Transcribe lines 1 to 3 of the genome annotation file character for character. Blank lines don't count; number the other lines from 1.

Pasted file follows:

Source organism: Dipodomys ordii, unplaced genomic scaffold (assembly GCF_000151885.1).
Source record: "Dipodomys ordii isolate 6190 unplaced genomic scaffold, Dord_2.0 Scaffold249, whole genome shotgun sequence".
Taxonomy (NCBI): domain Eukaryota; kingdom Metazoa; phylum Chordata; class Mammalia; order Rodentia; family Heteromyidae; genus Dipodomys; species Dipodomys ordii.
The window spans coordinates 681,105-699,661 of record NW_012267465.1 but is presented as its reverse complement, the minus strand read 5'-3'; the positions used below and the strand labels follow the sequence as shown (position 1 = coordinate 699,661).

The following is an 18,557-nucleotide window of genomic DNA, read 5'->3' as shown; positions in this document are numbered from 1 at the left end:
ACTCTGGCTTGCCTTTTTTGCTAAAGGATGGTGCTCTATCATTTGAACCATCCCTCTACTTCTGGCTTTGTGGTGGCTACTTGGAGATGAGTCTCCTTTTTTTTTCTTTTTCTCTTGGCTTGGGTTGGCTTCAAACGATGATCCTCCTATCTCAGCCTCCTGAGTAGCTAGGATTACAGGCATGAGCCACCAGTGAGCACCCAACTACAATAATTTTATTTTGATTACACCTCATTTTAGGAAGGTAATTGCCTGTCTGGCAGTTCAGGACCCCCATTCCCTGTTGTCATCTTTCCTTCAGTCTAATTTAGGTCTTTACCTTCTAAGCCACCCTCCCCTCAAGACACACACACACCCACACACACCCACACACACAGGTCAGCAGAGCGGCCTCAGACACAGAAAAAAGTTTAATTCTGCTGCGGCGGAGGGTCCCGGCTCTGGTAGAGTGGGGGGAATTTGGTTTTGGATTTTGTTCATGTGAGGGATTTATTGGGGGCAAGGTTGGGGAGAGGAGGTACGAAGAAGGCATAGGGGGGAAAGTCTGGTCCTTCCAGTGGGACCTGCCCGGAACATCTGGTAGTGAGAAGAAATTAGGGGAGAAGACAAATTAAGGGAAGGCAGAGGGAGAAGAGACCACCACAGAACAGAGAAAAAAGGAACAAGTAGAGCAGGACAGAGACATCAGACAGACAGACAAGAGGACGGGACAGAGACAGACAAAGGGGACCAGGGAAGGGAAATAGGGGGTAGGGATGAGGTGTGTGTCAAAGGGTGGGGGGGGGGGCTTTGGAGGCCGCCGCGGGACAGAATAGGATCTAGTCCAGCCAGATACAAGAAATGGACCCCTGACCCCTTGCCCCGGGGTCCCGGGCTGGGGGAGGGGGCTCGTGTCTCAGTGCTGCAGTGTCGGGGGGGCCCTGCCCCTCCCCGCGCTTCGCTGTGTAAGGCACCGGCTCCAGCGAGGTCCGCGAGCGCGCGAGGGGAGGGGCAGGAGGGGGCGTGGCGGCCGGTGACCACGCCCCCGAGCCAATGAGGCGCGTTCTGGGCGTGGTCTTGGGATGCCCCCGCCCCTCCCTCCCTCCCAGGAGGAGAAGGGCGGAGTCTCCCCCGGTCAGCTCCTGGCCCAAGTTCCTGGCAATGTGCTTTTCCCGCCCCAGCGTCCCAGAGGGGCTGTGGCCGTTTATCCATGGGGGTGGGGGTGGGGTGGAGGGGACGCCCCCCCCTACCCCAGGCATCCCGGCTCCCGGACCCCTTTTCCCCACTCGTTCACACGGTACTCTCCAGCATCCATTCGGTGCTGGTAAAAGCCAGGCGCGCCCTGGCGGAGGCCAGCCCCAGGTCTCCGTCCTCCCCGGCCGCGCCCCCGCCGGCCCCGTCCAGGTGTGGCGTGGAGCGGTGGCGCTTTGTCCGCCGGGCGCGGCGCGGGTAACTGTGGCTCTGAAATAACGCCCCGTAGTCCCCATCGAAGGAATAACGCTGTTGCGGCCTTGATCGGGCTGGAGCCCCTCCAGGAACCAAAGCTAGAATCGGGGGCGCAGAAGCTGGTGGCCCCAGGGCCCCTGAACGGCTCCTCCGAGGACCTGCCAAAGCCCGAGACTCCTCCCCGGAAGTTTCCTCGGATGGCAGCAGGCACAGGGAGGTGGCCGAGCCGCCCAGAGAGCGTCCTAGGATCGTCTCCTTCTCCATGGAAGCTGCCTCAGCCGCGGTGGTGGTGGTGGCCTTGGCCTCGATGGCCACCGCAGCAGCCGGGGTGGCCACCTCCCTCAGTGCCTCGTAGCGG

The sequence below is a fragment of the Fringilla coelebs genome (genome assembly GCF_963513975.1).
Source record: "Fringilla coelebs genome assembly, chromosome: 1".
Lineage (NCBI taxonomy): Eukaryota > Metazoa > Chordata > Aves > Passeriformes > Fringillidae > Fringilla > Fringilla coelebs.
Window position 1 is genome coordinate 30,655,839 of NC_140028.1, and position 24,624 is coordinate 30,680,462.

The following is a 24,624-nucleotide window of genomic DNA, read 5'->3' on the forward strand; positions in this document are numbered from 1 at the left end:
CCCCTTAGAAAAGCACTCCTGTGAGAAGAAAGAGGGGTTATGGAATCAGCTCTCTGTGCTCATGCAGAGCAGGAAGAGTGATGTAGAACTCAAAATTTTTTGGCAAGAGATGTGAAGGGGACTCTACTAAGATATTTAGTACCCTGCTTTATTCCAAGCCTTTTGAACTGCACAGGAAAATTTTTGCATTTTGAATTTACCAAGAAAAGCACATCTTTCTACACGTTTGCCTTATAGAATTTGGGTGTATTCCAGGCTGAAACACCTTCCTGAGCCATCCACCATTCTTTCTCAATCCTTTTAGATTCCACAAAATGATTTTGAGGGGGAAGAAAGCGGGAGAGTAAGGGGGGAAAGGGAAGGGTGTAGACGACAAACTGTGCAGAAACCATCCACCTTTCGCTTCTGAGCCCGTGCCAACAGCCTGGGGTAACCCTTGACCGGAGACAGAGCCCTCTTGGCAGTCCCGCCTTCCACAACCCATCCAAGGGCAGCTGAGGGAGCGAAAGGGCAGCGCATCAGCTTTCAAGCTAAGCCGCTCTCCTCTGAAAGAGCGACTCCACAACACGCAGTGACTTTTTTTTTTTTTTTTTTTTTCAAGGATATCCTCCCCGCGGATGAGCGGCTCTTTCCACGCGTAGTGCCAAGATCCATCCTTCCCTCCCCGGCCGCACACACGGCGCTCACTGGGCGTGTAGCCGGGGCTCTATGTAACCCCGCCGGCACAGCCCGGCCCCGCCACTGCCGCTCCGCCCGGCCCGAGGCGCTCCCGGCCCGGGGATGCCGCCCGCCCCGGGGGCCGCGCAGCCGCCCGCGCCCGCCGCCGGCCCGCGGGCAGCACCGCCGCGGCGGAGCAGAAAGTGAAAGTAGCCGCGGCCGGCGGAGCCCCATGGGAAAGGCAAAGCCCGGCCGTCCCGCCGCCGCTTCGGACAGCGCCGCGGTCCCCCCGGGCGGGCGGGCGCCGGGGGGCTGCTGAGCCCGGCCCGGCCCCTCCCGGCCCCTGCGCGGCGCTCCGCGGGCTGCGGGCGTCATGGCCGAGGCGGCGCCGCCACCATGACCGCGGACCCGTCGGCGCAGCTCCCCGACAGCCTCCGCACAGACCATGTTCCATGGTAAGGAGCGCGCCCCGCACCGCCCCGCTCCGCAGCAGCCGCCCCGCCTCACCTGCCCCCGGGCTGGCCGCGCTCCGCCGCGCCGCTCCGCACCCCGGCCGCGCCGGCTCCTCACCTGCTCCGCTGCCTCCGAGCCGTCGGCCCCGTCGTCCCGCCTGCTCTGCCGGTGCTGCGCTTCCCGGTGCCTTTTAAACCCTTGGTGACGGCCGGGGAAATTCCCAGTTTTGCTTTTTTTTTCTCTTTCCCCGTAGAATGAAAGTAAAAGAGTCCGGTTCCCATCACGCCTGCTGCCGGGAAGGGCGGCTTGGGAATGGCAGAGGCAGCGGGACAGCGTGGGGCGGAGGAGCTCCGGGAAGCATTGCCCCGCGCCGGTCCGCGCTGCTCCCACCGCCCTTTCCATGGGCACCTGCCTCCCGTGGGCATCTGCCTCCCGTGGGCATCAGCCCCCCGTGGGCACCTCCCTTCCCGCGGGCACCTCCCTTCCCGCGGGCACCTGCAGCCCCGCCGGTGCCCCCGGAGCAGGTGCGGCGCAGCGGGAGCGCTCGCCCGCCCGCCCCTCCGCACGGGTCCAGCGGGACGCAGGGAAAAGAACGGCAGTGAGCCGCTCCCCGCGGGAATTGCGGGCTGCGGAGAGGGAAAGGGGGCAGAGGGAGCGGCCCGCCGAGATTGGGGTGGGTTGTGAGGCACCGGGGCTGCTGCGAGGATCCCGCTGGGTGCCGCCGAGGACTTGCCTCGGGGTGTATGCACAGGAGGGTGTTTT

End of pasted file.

Source organism: Dipodomys ordii, unplaced genomic scaffold (assembly GCF_000151885.1).
Source record: "Dipodomys ordii isolate 6190 unplaced genomic scaffold, Dord_2.0 Scaffold249, whole genome shotgun sequence".
Taxonomy (NCBI): domain Eukaryota; kingdom Metazoa; phylum Chordata; class Mammalia; order Rodentia; family Heteromyidae; genus Dipodomys; species Dipodomys ordii.